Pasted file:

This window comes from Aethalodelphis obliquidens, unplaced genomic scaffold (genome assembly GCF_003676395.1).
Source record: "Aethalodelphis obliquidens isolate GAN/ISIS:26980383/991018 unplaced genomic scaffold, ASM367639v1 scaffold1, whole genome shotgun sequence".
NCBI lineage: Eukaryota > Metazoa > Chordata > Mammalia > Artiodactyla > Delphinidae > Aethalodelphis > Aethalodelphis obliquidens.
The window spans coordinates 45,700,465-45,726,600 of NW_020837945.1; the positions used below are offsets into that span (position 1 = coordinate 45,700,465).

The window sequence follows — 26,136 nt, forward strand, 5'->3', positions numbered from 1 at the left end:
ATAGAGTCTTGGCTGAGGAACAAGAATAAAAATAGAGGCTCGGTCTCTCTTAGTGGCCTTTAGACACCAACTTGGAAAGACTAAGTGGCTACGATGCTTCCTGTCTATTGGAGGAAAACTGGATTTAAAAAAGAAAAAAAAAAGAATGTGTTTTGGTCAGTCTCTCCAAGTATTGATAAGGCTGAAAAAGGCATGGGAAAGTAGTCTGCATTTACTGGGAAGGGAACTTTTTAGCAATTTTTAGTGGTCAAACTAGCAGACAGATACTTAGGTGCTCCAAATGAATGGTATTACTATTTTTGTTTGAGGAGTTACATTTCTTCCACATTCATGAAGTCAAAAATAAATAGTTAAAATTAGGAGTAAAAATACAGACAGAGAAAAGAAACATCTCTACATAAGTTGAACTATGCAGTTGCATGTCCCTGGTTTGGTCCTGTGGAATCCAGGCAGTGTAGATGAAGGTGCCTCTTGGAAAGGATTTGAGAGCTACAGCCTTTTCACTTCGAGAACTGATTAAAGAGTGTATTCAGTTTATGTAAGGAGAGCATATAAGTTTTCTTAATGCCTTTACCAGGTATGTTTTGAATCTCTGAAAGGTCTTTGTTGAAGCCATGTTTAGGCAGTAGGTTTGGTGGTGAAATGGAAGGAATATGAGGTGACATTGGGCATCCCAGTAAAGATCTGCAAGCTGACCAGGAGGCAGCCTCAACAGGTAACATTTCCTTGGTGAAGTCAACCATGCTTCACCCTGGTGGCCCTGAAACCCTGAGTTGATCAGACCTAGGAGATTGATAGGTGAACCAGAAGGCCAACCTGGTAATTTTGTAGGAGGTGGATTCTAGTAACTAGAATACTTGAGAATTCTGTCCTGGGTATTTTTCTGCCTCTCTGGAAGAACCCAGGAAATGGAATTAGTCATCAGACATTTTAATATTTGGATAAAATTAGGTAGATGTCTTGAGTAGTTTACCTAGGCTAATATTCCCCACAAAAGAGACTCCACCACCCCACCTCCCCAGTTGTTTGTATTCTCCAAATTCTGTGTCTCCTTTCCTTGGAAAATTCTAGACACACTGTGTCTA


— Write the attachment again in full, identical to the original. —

This window comes from Aethalodelphis obliquidens, unplaced genomic scaffold (genome assembly GCF_003676395.1).
Source record: "Aethalodelphis obliquidens isolate GAN/ISIS:26980383/991018 unplaced genomic scaffold, ASM367639v1 scaffold1, whole genome shotgun sequence".
NCBI lineage: Eukaryota > Metazoa > Chordata > Mammalia > Artiodactyla > Delphinidae > Aethalodelphis > Aethalodelphis obliquidens.
The window spans coordinates 45,700,465-45,726,600 of NW_020837945.1; the positions used below are offsets into that span (position 1 = coordinate 45,700,465).

The window sequence follows — 26,136 nt, forward strand, 5'->3', positions numbered from 1 at the left end:
ATAGAGTCTTGGCTGAGGAACAAGAATAAAAATAGAGGCTCGGTCTCTCTTAGTGGCCTTTAGACACCAACTTGGAAAGACTAAGTGGCTACGATGCTTCCTGTCTATTGGAGGAAAACTGGATTTAAAAAAGAAAAAAAAAAGAATGTGTTTTGGTCAGTCTCTCCAAGTATTGATAAGGCTGAAAAAGGCATGGGAAAGTAGTCTGCATTTACTGGGAAGGGAACTTTTTAGCAATTTTTAGTGGTCAAACTAGCAGACAGATACTTAGGTGCTCCAAATGAATGGTATTACTATTTTTGTTTGAGGAGTTACATTTCTTCCACATTCATGAAGTCAAAAATAAATAGTTAAAATTAGGAGTAAAAATACAGACAGAGAAAAGAAACATCTCTACATAAGTTGAACTATGCAGTTGCATGTCCCTGGTTTGGTCCTGTGGAATCCAGGCAGTGTAGATGAAGGTGCCTCTTGGAAAGGATTTGAGAGCTACAGCCTTTTCACTTCGAGAACTGATTAAAGAGTGTATTCAGTTTATGTAAGGAGAGCATATAAGTTTTCTTAATGCCTTTACCAGGTATGTTTTGAATCTCTGAAAGGTCTTTGTTGAAGCCATGTTTAGGCAGTAGGTTTGGTGGTGAAATGGAAGGAATATGAGGTGACATTGGGCATCCCAGTAAAGATCTGCAAGCTGACCAGGAGGCAGCCTCAACAGGTAACATTTCCTTGGTGAAGTCAACCATGCTTCACCCTGGTGGCCCTGAAACCCTGAGTTGATCAGACCTAGGAGATTGATAGGTGAACCAGAAGGCCAACCTGGTAATTTTGTAGGAGGTGGATTCTAGTAACTAGAATACTTGAGAATTCTGTCCTGGGTATTTTTCTGCCTCTCTGGAAGAACCCAGGAAATGGAATTAGTCATCAGACATTTTAATATTTGGATAAAATTAGGTAGATGTCTTGAGTAGTTTACCTAGGCTAATATTCCCCACAAAAGAGACTCCACCACCCCACCTCCCCAGTTGTTTGTATTCTCCAAATTCTGTGTCTCCTTTCCTTGGAAAATTCTAGACACACTGTGTCTA